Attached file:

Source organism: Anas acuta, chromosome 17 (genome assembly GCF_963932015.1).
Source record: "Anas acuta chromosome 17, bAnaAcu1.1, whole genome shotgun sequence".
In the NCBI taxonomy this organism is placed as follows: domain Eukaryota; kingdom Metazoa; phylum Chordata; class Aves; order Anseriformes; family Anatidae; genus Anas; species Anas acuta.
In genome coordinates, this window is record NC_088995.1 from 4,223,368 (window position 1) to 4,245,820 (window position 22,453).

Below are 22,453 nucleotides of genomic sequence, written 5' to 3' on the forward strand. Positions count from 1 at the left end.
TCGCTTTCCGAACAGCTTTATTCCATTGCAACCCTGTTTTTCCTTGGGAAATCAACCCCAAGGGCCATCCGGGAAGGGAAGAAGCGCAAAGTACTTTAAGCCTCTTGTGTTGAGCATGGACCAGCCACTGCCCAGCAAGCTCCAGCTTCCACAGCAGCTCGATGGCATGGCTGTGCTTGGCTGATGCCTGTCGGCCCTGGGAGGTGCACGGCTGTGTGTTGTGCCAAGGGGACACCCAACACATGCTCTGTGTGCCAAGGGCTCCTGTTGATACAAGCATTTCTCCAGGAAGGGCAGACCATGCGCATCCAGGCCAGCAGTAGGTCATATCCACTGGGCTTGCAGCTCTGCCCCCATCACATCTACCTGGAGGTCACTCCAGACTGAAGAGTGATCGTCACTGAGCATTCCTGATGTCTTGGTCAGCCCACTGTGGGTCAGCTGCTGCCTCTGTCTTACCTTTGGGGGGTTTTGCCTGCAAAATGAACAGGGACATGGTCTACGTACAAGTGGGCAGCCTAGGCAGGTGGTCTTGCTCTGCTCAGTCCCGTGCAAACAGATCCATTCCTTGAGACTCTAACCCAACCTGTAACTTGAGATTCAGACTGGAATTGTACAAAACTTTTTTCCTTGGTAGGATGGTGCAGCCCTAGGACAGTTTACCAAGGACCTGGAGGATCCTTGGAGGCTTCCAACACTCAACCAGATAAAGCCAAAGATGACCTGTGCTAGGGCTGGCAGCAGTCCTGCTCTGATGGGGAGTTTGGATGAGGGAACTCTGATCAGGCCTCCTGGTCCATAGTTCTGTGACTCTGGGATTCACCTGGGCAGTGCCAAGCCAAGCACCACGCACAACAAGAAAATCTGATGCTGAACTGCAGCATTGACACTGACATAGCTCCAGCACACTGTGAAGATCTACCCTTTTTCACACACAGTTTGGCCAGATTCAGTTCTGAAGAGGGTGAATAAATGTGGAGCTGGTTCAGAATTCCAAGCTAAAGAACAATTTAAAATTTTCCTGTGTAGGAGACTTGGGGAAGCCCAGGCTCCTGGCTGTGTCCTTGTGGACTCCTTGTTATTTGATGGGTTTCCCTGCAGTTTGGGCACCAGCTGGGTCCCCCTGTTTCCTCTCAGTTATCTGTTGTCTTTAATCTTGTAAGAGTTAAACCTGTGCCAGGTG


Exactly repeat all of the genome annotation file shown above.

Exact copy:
Source organism: Anas acuta, chromosome 17 (genome assembly GCF_963932015.1).
Source record: "Anas acuta chromosome 17, bAnaAcu1.1, whole genome shotgun sequence".
In the NCBI taxonomy this organism is placed as follows: domain Eukaryota; kingdom Metazoa; phylum Chordata; class Aves; order Anseriformes; family Anatidae; genus Anas; species Anas acuta.
In genome coordinates, this window is record NC_088995.1 from 4,223,368 (window position 1) to 4,245,820 (window position 22,453).

Below are 22,453 nucleotides of genomic sequence, written 5' to 3' on the forward strand. Positions count from 1 at the left end.
TCGCTTTCCGAACAGCTTTATTCCATTGCAACCCTGTTTTTCCTTGGGAAATCAACCCCAAGGGCCATCCGGGAAGGGAAGAAGCGCAAAGTACTTTAAGCCTCTTGTGTTGAGCATGGACCAGCCACTGCCCAGCAAGCTCCAGCTTCCACAGCAGCTCGATGGCATGGCTGTGCTTGGCTGATGCCTGTCGGCCCTGGGAGGTGCACGGCTGTGTGTTGTGCCAAGGGGACACCCAACACATGCTCTGTGTGCCAAGGGCTCCTGTTGATACAAGCATTTCTCCAGGAAGGGCAGACCATGCGCATCCAGGCCAGCAGTAGGTCATATCCACTGGGCTTGCAGCTCTGCCCCCATCACATCTACCTGGAGGTCACTCCAGACTGAAGAGTGATCGTCACTGAGCATTCCTGATGTCTTGGTCAGCCCACTGTGGGTCAGCTGCTGCCTCTGTCTTACCTTTGGGGGGTTTTGCCTGCAAAATGAACAGGGACATGGTCTACGTACAAGTGGGCAGCCTAGGCAGGTGGTCTTGCTCTGCTCAGTCCCGTGCAAACAGATCCATTCCTTGAGACTCTAACCCAACCTGTAACTTGAGATTCAGACTGGAATTGTACAAAACTTTTTTCCTTGGTAGGATGGTGCAGCCCTAGGACAGTTTACCAAGGACCTGGAGGATCCTTGGAGGCTTCCAACACTCAACCAGATAAAGCCAAAGATGACCTGTGCTAGGGCTGGCAGCAGTCCTGCTCTGATGGGGAGTTTGGATGAGGGAACTCTGATCAGGCCTCCTGGTCCATAGTTCTGTGACTCTGGGATTCACCTGGGCAGTGCCAAGCCAAGCACCACGCACAACAAGAAAATCTGATGCTGAACTGCAGCATTGACACTGACATAGCTCCAGCACACTGTGAAGATCTACCCTTTTTCACACACAGTTTGGCCAGATTCAGTTCTGAAGAGGGTGAATAAATGTGGAGCTGGTTCAGAATTCCAAGCTAAAGAACAATTTAAAATTTTCCTGTGTAGGAGACTTGGGGAAGCCCAGGCTCCTGGCTGTGTCCTTGTGGACTCCTTGTTATTTGATGGGTTTCCCTGCAGTTTGGGCACCAGCTGGGTCCCCCTGTTTCCTCTCAGTTATCTGTTGTCTTTAATCTTGTAAGAGTTAAACCTGTGCCAGGTG